Perspycacious profile image

Perspycacious 16 months ago from Today's America and The World Beyond Author

phdast7 - We certainly haven't had many "victory" parades lately, have we!

Gone and forgotten is not good for morale, back and forgotten is even worse.


aviannovice profile image

aviannovice 16 months ago from Stillwater, OK

This country doesn't honor our veterans enough. Thanks for the reminder.


sarahew88 16 months ago

When I was in Kandahar, the flag bobbed. Up one day, down the next. It was at half mast for most of my deployment. aviannovice is right, we don't honor our vets enough. And our young folk aren't made to understand the depth of it. They seem disinterested. Indifferent. Disassociated.


Perspycacious profile image

Perspycacious 16 months ago from Today's America and The World Beyond Author

aviannovice - We are still adrift in a very dangerous world.

A key consideration for November 2016 will be who will make the best Commander In Chief through leadership, considered resrtaint, and decisive action when such action is in the essential national interest.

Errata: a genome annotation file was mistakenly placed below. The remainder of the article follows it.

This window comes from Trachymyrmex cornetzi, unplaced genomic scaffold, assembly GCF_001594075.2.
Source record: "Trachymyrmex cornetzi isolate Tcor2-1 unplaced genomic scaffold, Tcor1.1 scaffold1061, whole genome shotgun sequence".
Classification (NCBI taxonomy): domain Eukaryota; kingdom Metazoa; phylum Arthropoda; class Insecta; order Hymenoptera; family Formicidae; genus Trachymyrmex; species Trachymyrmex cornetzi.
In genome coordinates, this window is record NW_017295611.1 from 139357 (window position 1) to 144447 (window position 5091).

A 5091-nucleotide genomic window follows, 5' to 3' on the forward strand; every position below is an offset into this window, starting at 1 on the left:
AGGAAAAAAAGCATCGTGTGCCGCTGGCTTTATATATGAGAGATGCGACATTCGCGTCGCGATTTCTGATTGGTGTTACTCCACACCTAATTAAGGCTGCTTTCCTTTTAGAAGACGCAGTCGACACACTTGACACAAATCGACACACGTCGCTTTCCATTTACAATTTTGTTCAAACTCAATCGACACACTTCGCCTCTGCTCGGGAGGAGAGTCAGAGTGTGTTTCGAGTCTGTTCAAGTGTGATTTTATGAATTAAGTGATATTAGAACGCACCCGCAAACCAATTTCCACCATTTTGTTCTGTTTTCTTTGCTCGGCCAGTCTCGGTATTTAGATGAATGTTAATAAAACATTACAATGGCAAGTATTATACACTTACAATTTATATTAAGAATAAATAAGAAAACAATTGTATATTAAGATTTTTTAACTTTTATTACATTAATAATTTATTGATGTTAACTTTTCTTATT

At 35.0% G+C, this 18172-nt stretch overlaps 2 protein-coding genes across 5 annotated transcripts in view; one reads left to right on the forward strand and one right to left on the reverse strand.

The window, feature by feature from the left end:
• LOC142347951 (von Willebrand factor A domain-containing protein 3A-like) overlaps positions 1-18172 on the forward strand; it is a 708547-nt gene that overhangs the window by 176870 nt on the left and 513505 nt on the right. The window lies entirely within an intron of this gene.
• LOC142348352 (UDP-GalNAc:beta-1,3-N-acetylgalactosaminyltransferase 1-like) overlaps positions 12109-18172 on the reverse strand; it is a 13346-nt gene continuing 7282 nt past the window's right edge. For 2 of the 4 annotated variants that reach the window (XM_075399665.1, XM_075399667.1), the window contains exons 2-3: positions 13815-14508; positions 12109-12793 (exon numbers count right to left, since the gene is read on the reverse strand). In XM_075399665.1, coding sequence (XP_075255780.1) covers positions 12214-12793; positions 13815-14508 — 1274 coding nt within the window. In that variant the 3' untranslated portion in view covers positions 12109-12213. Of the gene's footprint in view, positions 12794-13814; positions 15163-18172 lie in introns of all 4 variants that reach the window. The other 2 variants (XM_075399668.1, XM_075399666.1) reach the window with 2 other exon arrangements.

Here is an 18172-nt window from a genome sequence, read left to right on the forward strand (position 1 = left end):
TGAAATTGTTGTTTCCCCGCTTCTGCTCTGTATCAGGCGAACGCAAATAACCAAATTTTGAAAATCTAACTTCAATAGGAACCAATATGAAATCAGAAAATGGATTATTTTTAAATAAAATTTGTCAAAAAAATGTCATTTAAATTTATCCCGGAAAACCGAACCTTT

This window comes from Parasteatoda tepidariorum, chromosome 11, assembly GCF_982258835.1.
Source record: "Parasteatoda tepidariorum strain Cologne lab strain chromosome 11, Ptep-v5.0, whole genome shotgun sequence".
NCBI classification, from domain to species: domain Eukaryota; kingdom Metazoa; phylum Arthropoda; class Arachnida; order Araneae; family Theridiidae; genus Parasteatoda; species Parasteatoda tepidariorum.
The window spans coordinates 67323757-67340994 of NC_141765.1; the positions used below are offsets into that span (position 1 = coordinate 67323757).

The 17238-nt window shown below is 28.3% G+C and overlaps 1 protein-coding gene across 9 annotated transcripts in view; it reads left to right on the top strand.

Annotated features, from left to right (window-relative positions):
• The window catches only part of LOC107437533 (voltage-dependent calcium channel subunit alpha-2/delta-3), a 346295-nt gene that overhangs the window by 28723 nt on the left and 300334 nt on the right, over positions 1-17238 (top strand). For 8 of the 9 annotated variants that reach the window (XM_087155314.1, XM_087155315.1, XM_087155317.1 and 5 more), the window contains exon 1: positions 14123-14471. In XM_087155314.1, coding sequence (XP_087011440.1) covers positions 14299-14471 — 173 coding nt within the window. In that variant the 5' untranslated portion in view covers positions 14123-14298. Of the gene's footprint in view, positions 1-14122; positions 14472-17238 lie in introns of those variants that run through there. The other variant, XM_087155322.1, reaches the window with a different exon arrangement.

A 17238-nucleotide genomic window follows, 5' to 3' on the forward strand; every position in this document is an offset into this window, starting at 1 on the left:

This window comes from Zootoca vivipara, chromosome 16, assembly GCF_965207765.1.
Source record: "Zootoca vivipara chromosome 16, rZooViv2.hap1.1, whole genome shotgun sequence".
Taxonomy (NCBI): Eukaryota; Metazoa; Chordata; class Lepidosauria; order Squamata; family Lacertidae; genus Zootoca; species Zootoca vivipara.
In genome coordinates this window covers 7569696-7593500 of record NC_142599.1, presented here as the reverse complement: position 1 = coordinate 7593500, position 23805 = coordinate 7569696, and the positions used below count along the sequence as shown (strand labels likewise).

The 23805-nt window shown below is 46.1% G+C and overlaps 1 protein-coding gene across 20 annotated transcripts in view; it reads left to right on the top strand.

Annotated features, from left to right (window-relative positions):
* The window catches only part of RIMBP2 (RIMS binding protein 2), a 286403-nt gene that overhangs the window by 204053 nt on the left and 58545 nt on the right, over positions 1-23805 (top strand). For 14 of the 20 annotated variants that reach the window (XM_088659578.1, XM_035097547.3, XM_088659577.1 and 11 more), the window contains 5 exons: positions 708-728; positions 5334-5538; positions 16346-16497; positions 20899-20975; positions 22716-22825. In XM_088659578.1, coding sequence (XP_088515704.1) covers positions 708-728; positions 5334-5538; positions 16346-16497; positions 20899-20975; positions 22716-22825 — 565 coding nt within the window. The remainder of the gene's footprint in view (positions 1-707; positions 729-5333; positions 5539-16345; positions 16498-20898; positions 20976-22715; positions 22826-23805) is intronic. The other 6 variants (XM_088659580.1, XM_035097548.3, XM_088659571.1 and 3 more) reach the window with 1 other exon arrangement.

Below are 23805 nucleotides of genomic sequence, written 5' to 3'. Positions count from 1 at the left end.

The lack of sufficient numbers of representatives and senators having actual military experience is also one of my concerns. It sometimes helps to have seen a buddy die and to know the real cost of war on military and civilians.

In WWII my wife watched Japanese "soldiers" put men in a hole with only their heads showing while the rest of their bodies were buried, and then put honey on their heads and leave them to die in the burning sun while ants crawled over their heads, only to have the Japanese now complain that we dropped two monstrous bombs to end such bestiality and ultimately save not only our own combatants' lives but those of millions of other civilians most of whom were their own people.

Certainly we were barbarians, too, fire bombing and burning Tokyo.

Perhaps no one comes away from war with clean hands. So it is terribly important that we choose leaders who can truly understand how to prevent them, as well as how to prosecute them, whenever and wherever war is the last and only recourse.


Kevin Goodwin 15 months ago

I agree with aviannovice that the United States do not honor the brave soldiers who have died while serving our nation so proudly.


Perspycacious profile image

Perspycacious 15 months ago from Today's America and The World Beyond Author

Kevin, I think we do honor them, but for most we honor them as a passing thought, when in fact their sacrifices past and present allow us to continue to enjoy the freedoms we have and to play an essential role in our world.